Coconut Grove goes fallow

Theater briefly shuttered due to lack of funds

MIAMI — Locks were changed May 8 after the bulk of staff was laid off at the Coconut Grove Playhouse, which lies paralyzed both financially and administratively while a rift widens between longtime producing artistic director Arnold Mittelman and at least part of the board.

Operating funds apparently ran out in March and early April on the eve of the company’s 50th-anniversary season finale, Melinda Lopez’s “Sonia Flew” starring Lucie Arnaz.

South Florida’s largest and best-known regional theater was briefly shuttered amid reports of a $4 million-plus deficit and worries over lapsed insurance. The latter problem has since proved unfounded.

Since the announcement of the deficit, board members have admitted the entire $4 million is carry-over, having doubled in the past two or three years, thus confounding the administration’s attempts to stem the bleeding.

The theater’s recent annual operating budgets hovered around $6 million. The amount of new debt from the just-ended season is a question mark, according to board chair Shelly Spivack. The board has authorized a committee to launch a forensic audit to determine the current total and track how it mushroomed. But at least one board member admitted that until recently, “We weren’t paying attention.”

The board has undergone considerable change in recent years, with a new crop of business honchos pressing for financial controls. A number of longtime board members and Mittelman supporters have been shifted to a new panel designated trustees, without voting power.

A leading factor in the latest reversals were last summer and fall’s hurricanes. The final blow, Wilma, struck the area just as the theater’s season was getting under way. The storm wrecked short-term sales and long-term marketing, especially for a costly planned transfer to Fort Lauderdale’s Parker Playhouse for an extra week.

“Sonia Flew” ultimately went on for just 10 days of its scheduled four-week run, due to a $50,000 pledge from Arnaz to match the same amount staked by Bacardi Liquors and a reported $25,000 from relatives of Mittelman. Some previews were scrapped, the final week in the Grove was cut and the Parker transfer was canceled.

Most of the employees were laid off during the production, and others have been let go since the show’s close April 30, leaving Mittelman plus two finance staff, two in maintenance and one in human resources. Mittelman, however, has been relieved of administrative duties by the board.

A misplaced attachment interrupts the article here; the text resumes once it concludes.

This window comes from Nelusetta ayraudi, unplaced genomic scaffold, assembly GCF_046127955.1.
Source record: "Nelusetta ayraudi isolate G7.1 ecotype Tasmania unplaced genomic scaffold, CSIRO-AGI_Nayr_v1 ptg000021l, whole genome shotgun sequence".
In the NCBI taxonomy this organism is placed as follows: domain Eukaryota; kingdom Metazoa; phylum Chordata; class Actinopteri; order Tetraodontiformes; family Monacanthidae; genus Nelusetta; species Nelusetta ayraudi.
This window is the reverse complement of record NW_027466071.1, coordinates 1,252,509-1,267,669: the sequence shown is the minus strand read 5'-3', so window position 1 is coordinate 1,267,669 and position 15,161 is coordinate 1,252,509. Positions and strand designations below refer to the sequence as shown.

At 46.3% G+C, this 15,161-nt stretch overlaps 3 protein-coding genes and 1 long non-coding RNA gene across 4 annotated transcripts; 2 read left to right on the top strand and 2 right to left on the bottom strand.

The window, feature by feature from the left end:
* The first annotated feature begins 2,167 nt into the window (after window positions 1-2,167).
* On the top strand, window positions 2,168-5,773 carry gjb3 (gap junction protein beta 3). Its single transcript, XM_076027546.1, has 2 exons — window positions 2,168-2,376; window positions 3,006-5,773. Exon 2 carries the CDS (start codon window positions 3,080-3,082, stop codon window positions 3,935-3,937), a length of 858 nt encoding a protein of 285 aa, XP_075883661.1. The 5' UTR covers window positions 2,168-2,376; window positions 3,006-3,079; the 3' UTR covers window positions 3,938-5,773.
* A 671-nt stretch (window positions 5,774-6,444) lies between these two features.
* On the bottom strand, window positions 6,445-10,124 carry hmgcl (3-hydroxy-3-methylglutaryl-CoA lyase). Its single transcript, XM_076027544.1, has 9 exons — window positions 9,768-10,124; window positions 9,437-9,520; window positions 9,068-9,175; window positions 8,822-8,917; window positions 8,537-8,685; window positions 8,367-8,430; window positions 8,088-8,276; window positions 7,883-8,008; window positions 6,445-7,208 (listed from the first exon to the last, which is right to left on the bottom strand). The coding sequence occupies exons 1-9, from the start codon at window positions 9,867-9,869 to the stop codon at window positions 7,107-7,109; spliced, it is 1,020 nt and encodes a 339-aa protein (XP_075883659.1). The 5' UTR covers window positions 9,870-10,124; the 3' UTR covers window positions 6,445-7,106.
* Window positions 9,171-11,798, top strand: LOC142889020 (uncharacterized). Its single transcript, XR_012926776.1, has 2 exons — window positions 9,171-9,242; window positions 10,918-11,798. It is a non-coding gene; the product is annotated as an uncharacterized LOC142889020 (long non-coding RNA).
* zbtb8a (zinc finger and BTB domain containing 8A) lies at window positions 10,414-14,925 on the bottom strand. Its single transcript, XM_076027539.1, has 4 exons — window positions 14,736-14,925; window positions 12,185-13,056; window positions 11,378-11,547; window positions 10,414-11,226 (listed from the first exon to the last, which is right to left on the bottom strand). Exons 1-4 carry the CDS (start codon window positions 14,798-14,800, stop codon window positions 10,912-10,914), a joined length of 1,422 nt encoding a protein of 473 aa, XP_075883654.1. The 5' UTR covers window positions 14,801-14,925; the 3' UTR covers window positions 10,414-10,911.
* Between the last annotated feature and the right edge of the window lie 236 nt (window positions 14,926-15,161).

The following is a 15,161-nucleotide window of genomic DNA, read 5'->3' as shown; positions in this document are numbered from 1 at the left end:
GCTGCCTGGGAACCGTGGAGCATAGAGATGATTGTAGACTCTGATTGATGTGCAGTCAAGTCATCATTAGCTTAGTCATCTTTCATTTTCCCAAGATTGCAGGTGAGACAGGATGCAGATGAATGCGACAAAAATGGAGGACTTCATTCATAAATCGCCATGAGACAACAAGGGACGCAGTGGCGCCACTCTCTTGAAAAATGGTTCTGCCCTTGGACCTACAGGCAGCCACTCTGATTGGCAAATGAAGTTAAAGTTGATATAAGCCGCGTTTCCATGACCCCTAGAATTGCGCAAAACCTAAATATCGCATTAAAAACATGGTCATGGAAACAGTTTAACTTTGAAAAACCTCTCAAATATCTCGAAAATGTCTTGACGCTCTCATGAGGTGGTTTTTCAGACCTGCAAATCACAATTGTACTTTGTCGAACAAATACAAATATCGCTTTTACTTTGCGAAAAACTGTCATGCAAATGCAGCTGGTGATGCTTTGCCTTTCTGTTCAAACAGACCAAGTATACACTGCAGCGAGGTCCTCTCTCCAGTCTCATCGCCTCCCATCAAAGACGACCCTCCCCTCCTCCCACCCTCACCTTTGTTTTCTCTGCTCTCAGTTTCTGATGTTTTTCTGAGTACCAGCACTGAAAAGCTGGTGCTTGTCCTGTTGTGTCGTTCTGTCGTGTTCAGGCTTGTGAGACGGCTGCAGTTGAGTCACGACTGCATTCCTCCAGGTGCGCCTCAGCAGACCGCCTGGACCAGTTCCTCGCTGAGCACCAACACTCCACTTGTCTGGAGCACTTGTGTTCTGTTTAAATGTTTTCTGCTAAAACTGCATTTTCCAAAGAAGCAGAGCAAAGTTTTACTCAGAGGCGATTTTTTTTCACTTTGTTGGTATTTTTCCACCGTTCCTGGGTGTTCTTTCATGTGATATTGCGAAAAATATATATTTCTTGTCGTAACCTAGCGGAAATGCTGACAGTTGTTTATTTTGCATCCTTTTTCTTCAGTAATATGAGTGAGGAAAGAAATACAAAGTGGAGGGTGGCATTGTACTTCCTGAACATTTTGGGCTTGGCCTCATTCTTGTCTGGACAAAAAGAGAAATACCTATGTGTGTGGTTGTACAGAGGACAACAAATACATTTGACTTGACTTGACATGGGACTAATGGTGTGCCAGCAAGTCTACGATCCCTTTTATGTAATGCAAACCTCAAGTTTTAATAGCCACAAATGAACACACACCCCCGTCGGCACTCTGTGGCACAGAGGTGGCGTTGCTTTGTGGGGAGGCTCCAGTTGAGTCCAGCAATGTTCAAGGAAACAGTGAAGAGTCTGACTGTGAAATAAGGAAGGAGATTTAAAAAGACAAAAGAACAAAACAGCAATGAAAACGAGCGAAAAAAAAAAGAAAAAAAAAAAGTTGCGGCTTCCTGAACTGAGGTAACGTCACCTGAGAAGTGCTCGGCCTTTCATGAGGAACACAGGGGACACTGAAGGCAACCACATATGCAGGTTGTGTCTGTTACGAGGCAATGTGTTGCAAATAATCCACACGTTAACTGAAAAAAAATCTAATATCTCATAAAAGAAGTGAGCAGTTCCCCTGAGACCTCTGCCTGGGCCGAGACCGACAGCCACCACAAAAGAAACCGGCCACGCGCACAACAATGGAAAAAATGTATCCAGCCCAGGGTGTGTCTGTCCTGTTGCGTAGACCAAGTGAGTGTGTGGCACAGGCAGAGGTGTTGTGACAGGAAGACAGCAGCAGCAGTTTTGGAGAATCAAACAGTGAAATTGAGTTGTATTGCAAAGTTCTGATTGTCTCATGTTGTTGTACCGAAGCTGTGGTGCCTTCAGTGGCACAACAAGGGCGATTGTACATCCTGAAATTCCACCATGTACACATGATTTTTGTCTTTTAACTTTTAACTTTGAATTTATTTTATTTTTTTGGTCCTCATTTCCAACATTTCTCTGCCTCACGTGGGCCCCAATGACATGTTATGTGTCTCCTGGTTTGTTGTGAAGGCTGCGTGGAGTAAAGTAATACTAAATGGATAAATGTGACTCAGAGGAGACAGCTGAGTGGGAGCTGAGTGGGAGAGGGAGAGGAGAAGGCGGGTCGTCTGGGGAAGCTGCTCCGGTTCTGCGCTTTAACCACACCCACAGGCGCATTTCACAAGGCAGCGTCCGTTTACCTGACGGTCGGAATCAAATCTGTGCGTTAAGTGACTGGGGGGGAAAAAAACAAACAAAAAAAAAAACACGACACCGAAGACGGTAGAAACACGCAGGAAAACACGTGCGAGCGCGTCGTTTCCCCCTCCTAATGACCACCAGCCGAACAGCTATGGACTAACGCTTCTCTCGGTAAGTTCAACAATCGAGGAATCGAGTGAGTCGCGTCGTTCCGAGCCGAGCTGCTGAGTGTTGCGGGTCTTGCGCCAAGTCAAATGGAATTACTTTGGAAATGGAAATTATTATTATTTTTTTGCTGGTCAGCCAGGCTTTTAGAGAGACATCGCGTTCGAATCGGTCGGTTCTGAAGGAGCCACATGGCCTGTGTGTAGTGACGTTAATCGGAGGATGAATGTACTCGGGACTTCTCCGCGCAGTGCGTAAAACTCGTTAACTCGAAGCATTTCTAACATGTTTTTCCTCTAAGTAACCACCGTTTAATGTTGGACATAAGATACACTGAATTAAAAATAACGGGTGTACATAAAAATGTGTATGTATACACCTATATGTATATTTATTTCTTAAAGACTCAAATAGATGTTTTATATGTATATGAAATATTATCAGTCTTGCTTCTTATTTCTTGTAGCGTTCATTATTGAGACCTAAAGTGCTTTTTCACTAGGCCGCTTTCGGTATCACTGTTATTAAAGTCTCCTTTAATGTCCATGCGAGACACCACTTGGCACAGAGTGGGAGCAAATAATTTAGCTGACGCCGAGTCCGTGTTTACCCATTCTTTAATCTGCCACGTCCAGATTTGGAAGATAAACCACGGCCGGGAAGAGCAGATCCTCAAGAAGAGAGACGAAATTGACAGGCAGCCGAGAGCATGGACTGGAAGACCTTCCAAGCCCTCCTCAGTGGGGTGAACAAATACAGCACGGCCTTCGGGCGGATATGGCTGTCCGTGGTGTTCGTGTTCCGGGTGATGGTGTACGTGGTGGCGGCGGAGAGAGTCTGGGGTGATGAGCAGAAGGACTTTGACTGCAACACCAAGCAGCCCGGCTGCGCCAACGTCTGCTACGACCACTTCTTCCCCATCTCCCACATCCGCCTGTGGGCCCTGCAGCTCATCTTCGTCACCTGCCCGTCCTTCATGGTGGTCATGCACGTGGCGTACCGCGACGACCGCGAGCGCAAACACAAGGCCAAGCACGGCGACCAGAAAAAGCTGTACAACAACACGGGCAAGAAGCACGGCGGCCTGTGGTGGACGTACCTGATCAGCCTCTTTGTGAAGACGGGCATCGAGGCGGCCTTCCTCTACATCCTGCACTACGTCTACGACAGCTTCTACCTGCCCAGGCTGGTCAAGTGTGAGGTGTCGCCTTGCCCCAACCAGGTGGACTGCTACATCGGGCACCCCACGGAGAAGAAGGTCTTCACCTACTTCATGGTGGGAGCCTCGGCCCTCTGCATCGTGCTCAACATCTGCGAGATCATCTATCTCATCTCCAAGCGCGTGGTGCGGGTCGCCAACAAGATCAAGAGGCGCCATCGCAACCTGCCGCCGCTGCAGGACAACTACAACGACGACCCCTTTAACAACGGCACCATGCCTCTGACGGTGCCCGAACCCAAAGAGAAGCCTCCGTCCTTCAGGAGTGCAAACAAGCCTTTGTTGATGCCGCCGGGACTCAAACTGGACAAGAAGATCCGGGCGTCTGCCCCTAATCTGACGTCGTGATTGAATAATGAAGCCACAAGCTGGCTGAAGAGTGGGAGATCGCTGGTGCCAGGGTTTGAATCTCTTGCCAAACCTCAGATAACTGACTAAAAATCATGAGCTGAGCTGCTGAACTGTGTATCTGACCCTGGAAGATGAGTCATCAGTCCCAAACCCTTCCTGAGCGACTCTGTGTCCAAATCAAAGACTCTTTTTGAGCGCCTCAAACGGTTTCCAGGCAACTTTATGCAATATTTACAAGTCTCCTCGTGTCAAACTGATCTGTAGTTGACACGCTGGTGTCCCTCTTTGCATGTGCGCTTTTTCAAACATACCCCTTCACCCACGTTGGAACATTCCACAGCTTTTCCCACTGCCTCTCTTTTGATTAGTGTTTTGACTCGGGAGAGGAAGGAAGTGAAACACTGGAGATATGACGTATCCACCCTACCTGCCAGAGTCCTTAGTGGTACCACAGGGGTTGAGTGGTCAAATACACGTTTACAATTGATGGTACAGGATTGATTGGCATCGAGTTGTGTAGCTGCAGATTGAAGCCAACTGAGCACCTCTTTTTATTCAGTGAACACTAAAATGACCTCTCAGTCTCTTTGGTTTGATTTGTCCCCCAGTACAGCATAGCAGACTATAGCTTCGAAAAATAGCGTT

The normally talkative producer has been mostly silent in the month since the crisis became public, except for prepared statements. In mid-April, he brushed off the suggestion that he should resign, saying he wants to help the theater’s recovery.

The Coconut Grove building was constructed in 1926 as a movie theater. Community theater first was presented there in 1953, and it became a professional legit venue in 1956 with the U.S. premiere of “Waiting for Godot.” Mittelman was appointed a.d. in 1985, succeeding Jose Ferrer.

The latest on the infighting May 8 was a reply to a request from the Miami-Dade County Dept. of Cultural Affairs to explain a $125,000 bank loan in March, for which restricted funds from a state grant were used as collateral. The grant money is earmarked for a reconstruction project.

Mittelman claimed in the statement that he had board members’ consent to take out the loan. Board members disagree.

The loan issue in recent weeks appears to have become a central sticking point over management control and further progress concerning the larger debt and recovery issues. The grant used as collateral is one of a series of local and state appropriations totaling more than $20 million, earmarked to renovate the building in the next year or two.

Per recently appointed spokeswoman Lynn Martenstein, all plans are now on hold while the board meets at least weekly to deal with issues as information becomes available.